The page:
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Use links below to jump around Martin’s Tiny House Diary:


Martin’s Tiny House Tin Roof Redux

“Manners are of such great consequence to the novelist that any kind will do. Bad manners are better than no manners at all, and because we are losing our customary manners, we are probably overly conscious of them; this seems to be a condition that produces writers.”
Flannery O’Connor

As noted in “Roof Rehab” my people are from the south. “When she says ‘Yankees’ it’s not a good thing is it,” my now ex-wife asked after my Aunt Mary said, “Yankees” dripping with so much sweetness Janet knew something was wrong. Imagine she is slapping you across the face as hard as she can each time she says “Yankees” I explained.

Faulkner and F. Scott have nothing on my southern gothic family. J. D. Vance’s masterful Hillbilly Elegy is on my reading list. Moving my mother from her Greenville, Kentucky home brought O’Connor’s “death of manners” to the front. Mom would almost rather die than complain about secret “dirty” health problems. Having grown up in Connecticut, not Kentucky, such an idea is beyond absurd.

Fight, claw, and battle damn the manners torpedoes and full speed ahead is the just outside New York City culture I know. Exposed to the “genteel” south during a summer at my father’s boarding school, McCallie in Chattanooga, Tennessee and short visits with granddaddy Martin left me glad to be home in the land of preppies and beemers.

The Call of the South

When it was time to leave corporate America, the south’s call was strong and undeniable. Dallas, Texas was home until eleven. My father’s company was purchased by Merrill Lynch and packed the Lincoln and headed to Greenwich. The Lincoln didn’t last long on the winding 1776 continental army roads around Greenwich or dad’s daily commute at four in the morning to Wall Street or its environs.

Greenwich then was different than Greenwich now. The house at 65 Overlook Drive, my parents purchased for less than a hundred thousand was just put on the market for almost two million. Proximity to New York City may have made Greenwich’s explosion inevitable, but the legends shared on You Know Your From Greenwich If Facebook riffs create an elegy too.

Today, watching my metal roof get tacked down I thought of my Greenwich elegy and my mothers Greenville passing. Time moves. Soon the rain will make a distinct sound and calls from my southern roots will have a “tiny” home.

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Martin’s Tiny House – The Lowe’s Longitude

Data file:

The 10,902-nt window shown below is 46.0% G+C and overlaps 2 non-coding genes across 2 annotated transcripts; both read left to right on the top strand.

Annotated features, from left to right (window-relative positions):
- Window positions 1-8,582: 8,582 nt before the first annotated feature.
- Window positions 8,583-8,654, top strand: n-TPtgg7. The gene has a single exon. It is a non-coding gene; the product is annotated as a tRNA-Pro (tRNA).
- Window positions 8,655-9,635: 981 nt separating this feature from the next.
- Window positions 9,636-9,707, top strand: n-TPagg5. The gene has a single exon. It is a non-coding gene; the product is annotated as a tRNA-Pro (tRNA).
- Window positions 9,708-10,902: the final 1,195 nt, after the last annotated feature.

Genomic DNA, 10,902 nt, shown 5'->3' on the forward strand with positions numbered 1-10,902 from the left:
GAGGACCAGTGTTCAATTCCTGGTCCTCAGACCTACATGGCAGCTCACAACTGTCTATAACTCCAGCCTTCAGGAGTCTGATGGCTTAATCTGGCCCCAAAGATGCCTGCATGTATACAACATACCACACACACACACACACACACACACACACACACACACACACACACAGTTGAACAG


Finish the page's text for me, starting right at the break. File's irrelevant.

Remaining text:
If you are contemplating buying appliances in a Lowe’s store don’t. Buying appliances online make more sense these days. While I’m somewhat sad to type that last sentence here’s why:

  • Legacy Systems
  • Better Tracking
  • Same or Better Pricing (with some few exceptions)
  • More Control

Loew’s Longitude – Legacy Systems

I placed my first Martin’s Tiny House appliance order at a Lowe’s near my house in Durham. BIG MISTAKE. If you disregard my advice and do buy in a store, buy from the closest store to WHERE YOU ARE SHIPPING. The Lowe’s store on Fayetteville Road in Durham, North Carolina didn’t have a great desire to sell or ship my appliances.

When my brother Drew’s new appliances got delivered with little wait and no hassle I drove to the Lowe’s store in Mebane, North Carolina (closest store to where I’m shipping my appliances because I’m building on my brother’s back 5 acres). They were helpful, happy to order the same group of Samsung appliances as my brother purchased and even gave me options for delivery.

The Durham store never gave me delivery dates, but they did call and let me know how long it would be before my refrigerator arrived – until after I’m hoping to be in the house. Not so easy to cancel my original order. Canceling required going back to the unhelpful team at the Lowe’s store in Durham. If they only begrudgingly were willing to sell how do you think they felt about canceling and crediting my order?

The lesson is simple – buy from the store nearest your shipping location if you disregard the main advice shared here and insist on the face-to-face contact buying in a store provides.

The Lowe’s Longitude – Better Tracking

Watch what happens when you buy appliances in Lowe’s. The clerk types in your products’ Stock Keeping Units (SKUs), finds your kitchen gear and creates an order. In other words, they do the same things you do easier and with more control online. But there’s a rub.

The Lowe’s store is typing into the backend of what is an OLD legacy system. The web service you’ll use online can’t be as old as those dumb terminals connected via COBOL or something equally musty to the big Lowe’s database in the sky. When you place your order online, you’ll receive email confirmations you can understand instead of a foot long receipt that is impossible to decipher.